The Emerald Ash Borer is Killing our Trees!!!! Sadly, like the American Elm or American Chestnut, the ash tree will effectively disappear from our landscape.
The Emerald Ash Borer (EAB) is a non-native insect from Asia that is killing every species of ash tree. This small, iridescent green insect lays its eggs inside the tree. Once hatched, the larva feed just under the bark disrupting the flow of water and nutrients through the tree.
Many communities have large populations of ash trees. After Dutch Elm Disease killed most of the American Elms in the early to mid 1900’s, ash trees, well adapted for the urban environment, were planted to fill the void. Now, EAB is devastating some forest communities costing billions of dollars.
First discovered in Michigan, this insect has made a slow march outward. Like many other invasive pests, humans have helped this pest move around. EAB can only travel a few miles each year on its own. Humans, however, have allowed this pest to travel hundreds of miles at a time. Infested trees are sometimes cut as firewood and then transported to new places where the beetles inside emerge to infest new trees. You can help slow the spread of EAB by not moving firewood. When camping, only buy firewood local to that area and leave any unused firewood at the camp.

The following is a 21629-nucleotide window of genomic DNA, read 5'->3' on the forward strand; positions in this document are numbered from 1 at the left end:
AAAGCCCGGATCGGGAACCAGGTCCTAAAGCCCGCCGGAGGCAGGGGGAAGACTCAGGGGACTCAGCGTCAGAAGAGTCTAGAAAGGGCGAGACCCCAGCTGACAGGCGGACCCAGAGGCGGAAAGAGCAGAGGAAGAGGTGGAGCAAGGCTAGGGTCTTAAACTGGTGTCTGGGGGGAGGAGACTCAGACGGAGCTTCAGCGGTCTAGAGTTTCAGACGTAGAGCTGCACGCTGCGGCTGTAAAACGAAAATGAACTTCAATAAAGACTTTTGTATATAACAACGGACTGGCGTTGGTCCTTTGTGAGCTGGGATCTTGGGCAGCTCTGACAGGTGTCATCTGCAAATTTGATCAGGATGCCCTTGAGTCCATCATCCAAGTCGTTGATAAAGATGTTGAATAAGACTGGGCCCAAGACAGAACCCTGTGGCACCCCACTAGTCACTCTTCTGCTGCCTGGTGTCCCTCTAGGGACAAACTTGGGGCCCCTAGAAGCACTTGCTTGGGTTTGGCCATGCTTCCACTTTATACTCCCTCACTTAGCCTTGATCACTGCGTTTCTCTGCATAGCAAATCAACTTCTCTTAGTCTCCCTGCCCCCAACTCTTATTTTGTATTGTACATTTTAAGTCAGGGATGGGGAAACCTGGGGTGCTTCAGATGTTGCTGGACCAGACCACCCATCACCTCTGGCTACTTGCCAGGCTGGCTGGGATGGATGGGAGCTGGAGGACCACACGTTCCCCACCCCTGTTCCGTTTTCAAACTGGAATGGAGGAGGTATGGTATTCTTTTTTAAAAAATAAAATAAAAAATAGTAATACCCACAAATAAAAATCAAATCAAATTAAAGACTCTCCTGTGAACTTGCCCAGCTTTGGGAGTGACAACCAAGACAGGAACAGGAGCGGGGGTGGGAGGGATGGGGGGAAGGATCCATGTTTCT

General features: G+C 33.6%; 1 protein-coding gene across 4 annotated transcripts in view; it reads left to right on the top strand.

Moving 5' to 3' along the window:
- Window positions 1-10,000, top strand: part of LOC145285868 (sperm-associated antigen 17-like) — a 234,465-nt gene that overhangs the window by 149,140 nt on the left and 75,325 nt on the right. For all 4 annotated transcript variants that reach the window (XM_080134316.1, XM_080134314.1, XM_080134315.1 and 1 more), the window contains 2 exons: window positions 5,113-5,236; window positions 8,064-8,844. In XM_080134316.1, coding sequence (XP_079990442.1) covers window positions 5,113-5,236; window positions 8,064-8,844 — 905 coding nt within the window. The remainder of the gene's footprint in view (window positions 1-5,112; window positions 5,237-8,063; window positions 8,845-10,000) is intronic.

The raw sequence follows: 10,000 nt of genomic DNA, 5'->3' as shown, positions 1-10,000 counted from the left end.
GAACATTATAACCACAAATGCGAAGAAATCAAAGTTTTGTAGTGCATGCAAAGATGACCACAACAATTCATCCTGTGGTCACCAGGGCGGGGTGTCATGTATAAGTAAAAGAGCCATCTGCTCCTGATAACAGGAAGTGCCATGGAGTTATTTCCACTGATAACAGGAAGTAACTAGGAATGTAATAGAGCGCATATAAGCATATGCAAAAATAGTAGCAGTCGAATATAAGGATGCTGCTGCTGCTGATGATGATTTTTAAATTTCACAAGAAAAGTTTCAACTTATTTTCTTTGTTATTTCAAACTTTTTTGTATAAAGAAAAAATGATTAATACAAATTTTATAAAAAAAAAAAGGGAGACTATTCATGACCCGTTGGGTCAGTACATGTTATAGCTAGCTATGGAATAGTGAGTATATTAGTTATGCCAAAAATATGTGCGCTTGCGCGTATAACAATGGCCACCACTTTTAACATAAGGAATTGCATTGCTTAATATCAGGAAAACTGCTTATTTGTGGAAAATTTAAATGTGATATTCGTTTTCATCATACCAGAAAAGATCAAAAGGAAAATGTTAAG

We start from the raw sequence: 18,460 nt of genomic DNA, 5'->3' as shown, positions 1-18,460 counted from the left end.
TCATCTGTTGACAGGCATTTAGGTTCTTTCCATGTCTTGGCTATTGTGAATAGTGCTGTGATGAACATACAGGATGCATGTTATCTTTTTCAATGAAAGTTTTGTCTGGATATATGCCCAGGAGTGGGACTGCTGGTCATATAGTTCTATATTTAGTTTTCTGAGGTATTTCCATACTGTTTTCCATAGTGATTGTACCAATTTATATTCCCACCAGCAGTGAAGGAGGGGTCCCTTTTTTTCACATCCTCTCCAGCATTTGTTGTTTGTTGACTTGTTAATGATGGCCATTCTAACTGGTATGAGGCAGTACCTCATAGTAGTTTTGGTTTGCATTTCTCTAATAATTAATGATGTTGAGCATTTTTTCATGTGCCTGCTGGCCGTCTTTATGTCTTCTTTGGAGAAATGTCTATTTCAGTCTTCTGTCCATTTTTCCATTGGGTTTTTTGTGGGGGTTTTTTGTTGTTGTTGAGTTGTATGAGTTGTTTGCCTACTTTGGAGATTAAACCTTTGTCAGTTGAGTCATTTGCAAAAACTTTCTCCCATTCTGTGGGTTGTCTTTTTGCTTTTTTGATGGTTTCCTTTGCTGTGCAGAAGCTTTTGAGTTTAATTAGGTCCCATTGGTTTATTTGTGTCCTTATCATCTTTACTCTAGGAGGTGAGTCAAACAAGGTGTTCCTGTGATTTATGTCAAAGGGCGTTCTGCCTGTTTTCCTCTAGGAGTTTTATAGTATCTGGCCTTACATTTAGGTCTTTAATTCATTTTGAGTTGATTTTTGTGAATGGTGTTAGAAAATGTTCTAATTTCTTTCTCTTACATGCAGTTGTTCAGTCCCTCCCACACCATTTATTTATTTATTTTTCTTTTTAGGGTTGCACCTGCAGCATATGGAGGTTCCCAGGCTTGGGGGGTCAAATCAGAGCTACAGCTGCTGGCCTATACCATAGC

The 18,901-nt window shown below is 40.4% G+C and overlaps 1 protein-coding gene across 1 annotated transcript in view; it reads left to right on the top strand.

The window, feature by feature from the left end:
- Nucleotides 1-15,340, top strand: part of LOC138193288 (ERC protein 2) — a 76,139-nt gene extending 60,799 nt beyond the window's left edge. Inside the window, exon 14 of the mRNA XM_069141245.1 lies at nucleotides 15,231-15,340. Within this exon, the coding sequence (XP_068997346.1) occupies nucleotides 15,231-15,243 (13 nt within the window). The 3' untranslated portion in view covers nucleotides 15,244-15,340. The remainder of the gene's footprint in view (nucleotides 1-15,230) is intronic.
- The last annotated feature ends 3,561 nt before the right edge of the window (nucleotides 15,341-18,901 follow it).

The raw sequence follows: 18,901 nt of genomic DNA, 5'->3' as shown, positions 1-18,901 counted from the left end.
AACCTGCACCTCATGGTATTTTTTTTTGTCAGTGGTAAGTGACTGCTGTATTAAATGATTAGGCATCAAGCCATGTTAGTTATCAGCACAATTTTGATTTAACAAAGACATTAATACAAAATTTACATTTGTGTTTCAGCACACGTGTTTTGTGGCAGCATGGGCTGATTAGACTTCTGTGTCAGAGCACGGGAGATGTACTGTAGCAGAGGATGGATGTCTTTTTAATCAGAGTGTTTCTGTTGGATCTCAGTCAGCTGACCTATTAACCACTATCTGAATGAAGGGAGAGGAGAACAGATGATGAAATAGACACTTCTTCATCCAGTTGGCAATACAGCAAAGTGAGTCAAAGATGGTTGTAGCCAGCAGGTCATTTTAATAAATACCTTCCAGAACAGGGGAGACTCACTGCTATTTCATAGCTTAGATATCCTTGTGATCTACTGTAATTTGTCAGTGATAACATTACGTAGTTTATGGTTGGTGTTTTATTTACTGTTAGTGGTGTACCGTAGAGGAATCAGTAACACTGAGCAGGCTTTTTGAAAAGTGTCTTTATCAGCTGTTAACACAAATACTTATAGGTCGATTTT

Sadly, like the American Elm or American Chestnut, the ash tree will effectively disappear from our landscape.
What can you do? First, determine whether you have any ash trees on your property. You can tell an ash tree by the opposite branching, compound leaves, and brown twigs. If you have an ash tree you want to save, start now. The beetle may not be here but it is close, and this is one thing you do not want to be the first one on the block with. Meyer Tree Service offers preventative insecticide services that will help protect your trees from the invasion. Although mild infestations can be controlled, prevention is far better for the tree’s long term health.
One of our professional arborists can also help you determine which trees are worth protecting. Chemical control methods are not suitable for all trees. Call us and we can formulate a plan that keeps the integrity and beauty of your landscape while staying in a reasonable budget.
The Not- So-Bad Aftermath: Some areas where there are lots of ash trees may lose most of their trees; but we can plant more trees. Our urban forest contains many different types of trees, and this borer does not attack other trees. Areas with a good diversity of trees may not see much change at all. Genetic variability and human control efforts will allow a few ash trees to survive. With sound management and good planning our urban forests will survive. Environmental professionals battle exotic pests every day; we have the tools to combat this pest and reduce its impact. With community support and the help of professionals, our urban forests will be more diverse and stronger, just minus a few ash trees.
For more information: Meyer Tree Service 513-401-1220